Enhanced production of oxygen radicals in nocturnal asthma

N. N. Jarjour, W. W. Busse, W. J. Calhoun

Research output: Contribution to journalArticlepeer-review

106 Scopus citations


Although the mechanisms of nocturnal worsening of pulmonary function in asthmatics have not been entirely established, airway inflammation is felt to be a major factor in disease severity. Consequently, to determine whether changes in bronchoalveolar lavage (BAL) fluid cellular components and their functions are related to nocturnal airway obstruction, we performed BAL at 4:00 A.M. and at 4:00 P.M. in asthma subjects with (n = 5) and without (n = 10) nocturnal asthma. No significant changes were observed from 4:00 P.M. to 4:00 A.M. in the concentration of total cells or the percentage or concentration of eosinophils or neutrophils in BAL fluid from subjects with or without nocturnal asthma. However, superoxide anion generation by air- space cells from subjects with nocturnal asthma was significantly greater at 4:00 A.M. than at 4:00 P.M. (6.9 ± 1.7 versus 1.8 ± 0.5 nmol/500K cells/h, p < 0.05). Moreover, superoxide production at 4:00 A.M. was greater in subjects with than in those without nocturnal asthma (6.9 ± 1.7 versus 2.2 ± 0.6, p < 0.02). Furthermore, in our group of asthmatics, the change in generation of superoxide anion from 4:00 P.M. to 4:00 A.M. was significantly correlated with the change in FEV1 (r = -0.71, p < 0.01). We conclude that the development of nocturnal airway obstruction in asthma is associated with enhanced production of oxygen radicals by air-space cells. Because oxygen radicals can cause airway injury and thus enhance bronchial obstruction, it is possible that the release of these reactive compounds is causally associated with nocturnal asthma.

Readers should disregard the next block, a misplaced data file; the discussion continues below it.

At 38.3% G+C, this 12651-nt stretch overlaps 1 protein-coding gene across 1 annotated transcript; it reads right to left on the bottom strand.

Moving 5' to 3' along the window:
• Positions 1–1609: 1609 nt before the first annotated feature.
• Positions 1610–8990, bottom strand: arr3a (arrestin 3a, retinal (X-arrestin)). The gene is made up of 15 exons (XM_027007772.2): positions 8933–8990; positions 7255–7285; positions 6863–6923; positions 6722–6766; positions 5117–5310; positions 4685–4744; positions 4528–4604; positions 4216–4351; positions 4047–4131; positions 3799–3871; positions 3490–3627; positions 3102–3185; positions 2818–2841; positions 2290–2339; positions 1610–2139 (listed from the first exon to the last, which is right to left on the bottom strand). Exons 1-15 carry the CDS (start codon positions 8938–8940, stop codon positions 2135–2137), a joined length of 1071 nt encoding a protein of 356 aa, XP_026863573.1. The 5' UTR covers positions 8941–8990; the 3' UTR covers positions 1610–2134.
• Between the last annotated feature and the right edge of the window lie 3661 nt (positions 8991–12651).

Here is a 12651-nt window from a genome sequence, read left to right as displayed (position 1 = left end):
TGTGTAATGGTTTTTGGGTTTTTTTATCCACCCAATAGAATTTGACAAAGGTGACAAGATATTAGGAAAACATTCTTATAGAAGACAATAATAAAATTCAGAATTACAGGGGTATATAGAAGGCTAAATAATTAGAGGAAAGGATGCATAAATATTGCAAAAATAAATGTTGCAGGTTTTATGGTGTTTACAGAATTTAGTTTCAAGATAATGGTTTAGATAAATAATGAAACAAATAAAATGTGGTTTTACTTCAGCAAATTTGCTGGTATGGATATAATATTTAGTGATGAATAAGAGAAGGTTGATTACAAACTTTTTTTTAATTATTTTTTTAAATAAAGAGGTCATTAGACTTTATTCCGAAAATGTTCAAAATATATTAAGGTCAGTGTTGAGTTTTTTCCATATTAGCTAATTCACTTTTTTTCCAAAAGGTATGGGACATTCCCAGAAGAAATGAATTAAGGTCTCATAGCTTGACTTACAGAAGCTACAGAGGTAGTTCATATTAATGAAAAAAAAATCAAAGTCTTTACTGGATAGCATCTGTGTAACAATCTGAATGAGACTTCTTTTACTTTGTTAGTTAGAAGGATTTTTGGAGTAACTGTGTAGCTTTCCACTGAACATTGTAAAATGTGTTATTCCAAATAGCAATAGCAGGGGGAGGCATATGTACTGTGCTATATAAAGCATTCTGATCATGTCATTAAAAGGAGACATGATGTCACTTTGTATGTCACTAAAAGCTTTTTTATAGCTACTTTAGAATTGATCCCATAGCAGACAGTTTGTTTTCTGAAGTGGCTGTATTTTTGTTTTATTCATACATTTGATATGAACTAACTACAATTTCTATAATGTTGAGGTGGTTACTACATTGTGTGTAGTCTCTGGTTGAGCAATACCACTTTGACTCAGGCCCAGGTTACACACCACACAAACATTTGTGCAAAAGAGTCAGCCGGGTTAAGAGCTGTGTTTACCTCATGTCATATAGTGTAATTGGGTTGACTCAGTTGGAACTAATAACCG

Original languageEnglish (US)
Pages (from-to)905-911
Number of pages7
JournalAmerican Review of Respiratory Disease
Issue number4
StatePublished - 1992
Externally publishedYes

ASJC Scopus subject areas

  • Pulmonary and Respiratory Medicine


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